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Burger King “No-Poach” Agreements Antitrust Class Action

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Burger King Meal with Burger, Fries, and Drink

The complaint for this class action alleges that Burger King franchises are required to agree to no-poach agreements and that these agreements are anticompetitive and illegal and keep worker wages down.

The class for this action is all persons in the US who work or worked for a Burger King restaurant operated by Burger King itself or a franchisee, from at least 2010 on.

The complaint claims that the average fast food worker in the US makes $8.29 an hour, while the US “living wage”—the amount required to meet the basic needs of a family—is $15.12. One of the things contributing to this wage gap, the complaint says, is the existence of no-poach agreement, in which one owner of a particular franchise agrees not to lure away employees of another owner of the same franchise. 

According to the complaint, a Princeton study says that no-poach agreements can “significantly influence pay” by keeping owners from competing for the best workers. Also, it says, a Chicago Law School study finds that such no-poach agreements to be anti-competitive and that they will tend to suppress worker wages.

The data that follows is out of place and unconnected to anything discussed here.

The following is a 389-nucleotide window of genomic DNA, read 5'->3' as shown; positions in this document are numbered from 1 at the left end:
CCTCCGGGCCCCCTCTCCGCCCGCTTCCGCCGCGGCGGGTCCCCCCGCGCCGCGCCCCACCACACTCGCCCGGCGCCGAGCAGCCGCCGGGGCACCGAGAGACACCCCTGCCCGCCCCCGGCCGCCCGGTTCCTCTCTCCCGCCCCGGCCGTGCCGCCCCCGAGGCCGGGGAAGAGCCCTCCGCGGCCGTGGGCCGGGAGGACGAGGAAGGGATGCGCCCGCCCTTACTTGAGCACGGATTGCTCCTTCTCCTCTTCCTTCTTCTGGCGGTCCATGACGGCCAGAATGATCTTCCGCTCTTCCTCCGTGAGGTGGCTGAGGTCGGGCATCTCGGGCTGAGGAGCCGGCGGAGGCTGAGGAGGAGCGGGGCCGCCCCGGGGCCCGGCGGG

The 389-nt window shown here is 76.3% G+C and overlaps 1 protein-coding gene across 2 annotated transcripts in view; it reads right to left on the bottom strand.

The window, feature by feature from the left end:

Burger King began putting no-poach clauses in its franchise agreements “[b]eginning no later than 2010,” the complaint says. All those who wanted franchises had to agree to these no-poach provisions along with all the other requirements for their franchises.

Why can’t an employee simply apply to another fast food chain? The complaint says that employee expertise is not easily transferrable. Chains may have or require the use of certain brands or models of equipment, computer systems, office hardware, and point-of-sales systems. Also, it says that many chains simply do not like to hire the employees of other chains. So workers can be stuck with working for a single restaurant chain, and even with a single location of that single chain.

But things have been changing. The complaint claims that a federal court upheld an antitrust claim against McDonald’s for its no-poach agreement clause in June 2018, and another ruled similarly about Jimmy John’s no-poach agreements. Some state attorneys general are also investigating fast food chains’ subject of no-poach agreements. According to the complaint, “as of October 15, 2018, at least thirty national chains, including Burger King, have already entered consent decrees with the Washington Attorney General, pledging to remove no-poach provisions from their franchise agreements.”

This is good going forward, but the complaint claims that chains like Burger King should be held responsible for the way they suppressed the wages of workers for so many years. These companies should pay antitrust damages, the complaint says, and repay workers for their lower earnings.

The complaint sets forth its claims under antitrust laws.

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